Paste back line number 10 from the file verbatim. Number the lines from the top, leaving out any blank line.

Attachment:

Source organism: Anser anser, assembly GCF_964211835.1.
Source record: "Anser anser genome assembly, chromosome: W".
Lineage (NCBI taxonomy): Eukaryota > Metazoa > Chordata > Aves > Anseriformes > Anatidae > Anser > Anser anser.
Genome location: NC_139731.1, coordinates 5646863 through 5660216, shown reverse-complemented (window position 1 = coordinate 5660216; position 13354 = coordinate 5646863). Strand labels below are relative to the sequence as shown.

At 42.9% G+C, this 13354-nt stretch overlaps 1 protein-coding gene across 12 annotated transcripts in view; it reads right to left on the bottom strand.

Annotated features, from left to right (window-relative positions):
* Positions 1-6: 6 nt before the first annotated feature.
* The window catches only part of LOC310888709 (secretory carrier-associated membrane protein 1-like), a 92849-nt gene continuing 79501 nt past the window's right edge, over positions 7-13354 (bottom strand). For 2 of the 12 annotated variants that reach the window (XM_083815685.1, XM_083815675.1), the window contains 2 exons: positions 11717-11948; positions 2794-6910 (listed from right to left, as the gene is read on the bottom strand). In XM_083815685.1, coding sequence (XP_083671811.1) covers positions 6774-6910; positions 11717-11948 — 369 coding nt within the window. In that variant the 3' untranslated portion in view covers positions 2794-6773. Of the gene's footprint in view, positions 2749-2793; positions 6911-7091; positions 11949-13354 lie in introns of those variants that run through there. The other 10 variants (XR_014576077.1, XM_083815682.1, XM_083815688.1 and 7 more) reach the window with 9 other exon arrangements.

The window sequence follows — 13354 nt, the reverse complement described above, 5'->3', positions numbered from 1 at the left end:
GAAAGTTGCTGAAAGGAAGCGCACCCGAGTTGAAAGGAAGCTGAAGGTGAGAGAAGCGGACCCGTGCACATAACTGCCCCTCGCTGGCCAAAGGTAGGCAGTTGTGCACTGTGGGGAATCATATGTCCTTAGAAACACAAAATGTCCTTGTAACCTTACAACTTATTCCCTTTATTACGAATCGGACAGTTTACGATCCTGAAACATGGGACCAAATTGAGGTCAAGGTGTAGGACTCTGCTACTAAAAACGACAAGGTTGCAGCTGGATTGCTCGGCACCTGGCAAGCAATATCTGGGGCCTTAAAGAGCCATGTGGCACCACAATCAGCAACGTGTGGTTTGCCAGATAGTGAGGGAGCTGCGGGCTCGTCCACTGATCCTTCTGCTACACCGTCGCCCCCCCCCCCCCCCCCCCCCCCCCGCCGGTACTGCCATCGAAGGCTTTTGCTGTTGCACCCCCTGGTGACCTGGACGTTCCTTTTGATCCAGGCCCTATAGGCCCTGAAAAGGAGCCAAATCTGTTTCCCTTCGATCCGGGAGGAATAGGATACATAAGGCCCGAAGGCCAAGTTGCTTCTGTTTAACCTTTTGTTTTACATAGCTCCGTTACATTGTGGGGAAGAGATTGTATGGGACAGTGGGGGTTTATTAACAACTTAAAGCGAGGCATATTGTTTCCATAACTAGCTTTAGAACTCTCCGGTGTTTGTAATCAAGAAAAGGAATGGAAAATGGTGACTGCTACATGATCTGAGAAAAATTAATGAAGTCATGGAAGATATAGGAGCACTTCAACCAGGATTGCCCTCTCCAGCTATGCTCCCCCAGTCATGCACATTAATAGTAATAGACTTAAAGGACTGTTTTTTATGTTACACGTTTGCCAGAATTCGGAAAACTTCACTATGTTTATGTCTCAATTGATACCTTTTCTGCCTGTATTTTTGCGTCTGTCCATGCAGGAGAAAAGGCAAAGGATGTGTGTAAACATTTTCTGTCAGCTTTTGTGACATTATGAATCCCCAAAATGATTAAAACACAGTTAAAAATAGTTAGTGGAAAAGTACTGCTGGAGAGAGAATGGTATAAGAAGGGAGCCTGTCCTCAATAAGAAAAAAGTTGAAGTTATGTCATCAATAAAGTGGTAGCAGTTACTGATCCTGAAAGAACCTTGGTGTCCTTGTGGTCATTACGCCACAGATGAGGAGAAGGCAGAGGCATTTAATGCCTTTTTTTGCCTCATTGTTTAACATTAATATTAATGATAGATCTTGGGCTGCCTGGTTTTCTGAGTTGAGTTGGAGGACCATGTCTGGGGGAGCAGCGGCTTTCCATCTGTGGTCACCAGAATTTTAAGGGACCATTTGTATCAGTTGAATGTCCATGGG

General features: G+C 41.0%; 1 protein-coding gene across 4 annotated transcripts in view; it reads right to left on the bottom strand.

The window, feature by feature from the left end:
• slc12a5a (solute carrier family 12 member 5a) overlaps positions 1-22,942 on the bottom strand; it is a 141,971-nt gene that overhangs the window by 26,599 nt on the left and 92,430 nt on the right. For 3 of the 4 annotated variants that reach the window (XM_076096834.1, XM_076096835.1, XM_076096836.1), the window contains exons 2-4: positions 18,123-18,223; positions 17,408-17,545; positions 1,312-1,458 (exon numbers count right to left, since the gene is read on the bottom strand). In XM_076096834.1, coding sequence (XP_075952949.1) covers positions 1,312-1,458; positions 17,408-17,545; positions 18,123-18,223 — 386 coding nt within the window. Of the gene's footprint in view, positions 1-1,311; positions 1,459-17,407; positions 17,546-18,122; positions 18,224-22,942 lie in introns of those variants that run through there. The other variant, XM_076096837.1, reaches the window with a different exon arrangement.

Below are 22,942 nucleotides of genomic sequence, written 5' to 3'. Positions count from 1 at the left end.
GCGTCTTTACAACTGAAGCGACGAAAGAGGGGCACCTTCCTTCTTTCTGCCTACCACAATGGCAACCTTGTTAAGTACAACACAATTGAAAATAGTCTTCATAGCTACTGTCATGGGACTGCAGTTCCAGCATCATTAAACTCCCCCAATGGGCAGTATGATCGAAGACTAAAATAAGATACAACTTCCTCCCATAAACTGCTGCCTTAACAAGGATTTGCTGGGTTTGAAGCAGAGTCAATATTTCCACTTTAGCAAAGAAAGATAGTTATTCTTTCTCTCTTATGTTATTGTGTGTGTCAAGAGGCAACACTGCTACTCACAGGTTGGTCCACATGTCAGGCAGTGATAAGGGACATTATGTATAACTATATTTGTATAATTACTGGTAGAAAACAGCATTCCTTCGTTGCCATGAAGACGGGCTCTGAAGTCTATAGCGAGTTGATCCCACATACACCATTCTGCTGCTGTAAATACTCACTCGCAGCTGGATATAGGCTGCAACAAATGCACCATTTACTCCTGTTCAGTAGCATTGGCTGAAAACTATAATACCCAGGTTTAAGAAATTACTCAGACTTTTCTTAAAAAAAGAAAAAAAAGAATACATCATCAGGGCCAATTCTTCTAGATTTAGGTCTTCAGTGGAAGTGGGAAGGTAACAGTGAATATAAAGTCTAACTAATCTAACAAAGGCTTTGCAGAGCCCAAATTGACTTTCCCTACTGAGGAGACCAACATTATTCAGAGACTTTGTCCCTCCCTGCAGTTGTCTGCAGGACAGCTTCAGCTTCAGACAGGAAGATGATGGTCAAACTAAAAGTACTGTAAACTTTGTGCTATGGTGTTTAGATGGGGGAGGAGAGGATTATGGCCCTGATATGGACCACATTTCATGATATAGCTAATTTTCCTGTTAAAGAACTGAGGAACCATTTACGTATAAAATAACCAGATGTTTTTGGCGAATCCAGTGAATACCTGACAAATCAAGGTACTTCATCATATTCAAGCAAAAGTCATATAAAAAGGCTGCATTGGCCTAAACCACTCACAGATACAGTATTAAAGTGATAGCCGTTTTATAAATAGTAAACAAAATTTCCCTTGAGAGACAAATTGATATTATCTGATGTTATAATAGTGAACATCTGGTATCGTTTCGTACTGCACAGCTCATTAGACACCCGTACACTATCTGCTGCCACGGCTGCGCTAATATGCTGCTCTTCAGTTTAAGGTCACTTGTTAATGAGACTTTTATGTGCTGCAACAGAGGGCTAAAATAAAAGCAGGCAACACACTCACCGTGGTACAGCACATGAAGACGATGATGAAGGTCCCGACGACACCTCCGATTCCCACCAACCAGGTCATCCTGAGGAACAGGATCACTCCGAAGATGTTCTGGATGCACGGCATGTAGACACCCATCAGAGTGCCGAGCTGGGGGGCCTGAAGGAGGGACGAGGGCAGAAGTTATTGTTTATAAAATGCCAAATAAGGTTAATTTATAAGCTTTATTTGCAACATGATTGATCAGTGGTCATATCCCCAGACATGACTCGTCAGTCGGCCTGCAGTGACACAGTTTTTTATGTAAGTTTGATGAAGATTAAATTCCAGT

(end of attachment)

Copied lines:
GAAAGTTGCTGAAAGGAAGCGCACCCGAGTTGAAAGGAAGCTGAAGGTGAGAGAAGCGGACCCGTGCACATAACTGCCCCTCGCTGGCCAAAGGTAGGCAGTTGTGCACTGTGGGGAATCATATGTCCTTAGAAACACAAAATGTCCTTGTAACCTTACAACTTATTCCCTTTATTACGAATCGGACAGTTTACGATCCTGAAACATGGGACCAAATTGAGGTCAAGGTGTAGGACTCTGCTACTAAAAACGACAAGGTTGCAGCTGGATTGCTCGGCACCTGGCAAGCAATATCTGGGGCCTTAAAGAGCCATGTGGCACCACAATCAGCAACGTGTGGTTTGCCAGATAGTGAGGGAGCTGCGGGCTCGTCCACTGATCCTTCTGCTACACCGTCGCCCCCCCCCCCCCCCCCCCCCCCCCGCCGGTACTGCCATCGAAGGCTTTTGCTGTTGCACCCCCTGGTGACCTGGACGTTCCTTTTGATCCAGGCCCTATAGGCCCTGAAAAGGAGCCAAATCTGTTTCCCTTCGATCCGGGAGGAATAGGATACATAAGGCCCGAAGGCCAAGTTGCTTCTGTTTAACCTTTTGTTTTACATAGCTCCGTTACATTGTGGGGAAGAGATTGTATGGGACAGTGGGGGTTTATTAACAACTTAAAGCGAGGCATATTGTTTCCATAACTAGCTTTAGAACTCTCCGGTGTTTGTAATCAAGAAAAGGAATGGAAAATGGTGACTGCTACATGATCTGAGAAAAATTAATGAAGTCATGGAAGATATAGGAGCACTTCAACCAGGATTGCCCTCTCCAGCTATGCTCCCCCAGTCATGCACATTAATAGTAATAGACTTAAAGGACTGTTTTTTATGTTACACGTTTGCCAGAATTCGGAAAACTTCACTATGTTTATGTCTCAATTGATACCTTTTCTGCCTGTATTTTTGCGTCTGTCCATGCAGGAGAAAAGGCAAAGGATGTGTGTAAACATTTTCTGTCAGCTTTTGTGACATTATGAATCCCCAAAATGATTAAAACACAGTTAAAAATAGTTAGTGGAAAAGTACTGCTGGAGAGAGAATGGTATAAGAAGGGAGCCTGTCCTCAATAAGAAAAAAGTTGAAGTTATGTCATCAATAAAGTGGTAGCAGTTACTGATCCTGAAAGAACCTTGGTGTCCTTGTGGTCATTACGCCACAGATGAGGAGAAGGCAGAGGCATTTAATGCCTTTTTTTGCCTCATTGTTTAACATTAATATTAATGATAGATCTTGGGCTGCCTGGTTTTCTGAGTTGAGTTGGAGGACCATGTCTGGGGGAGCAGCGGCTTTCCATCTGTGGTCACCAGAATTTTAAGGGACCATTTGTATCAGTTGAATGTCCATGGG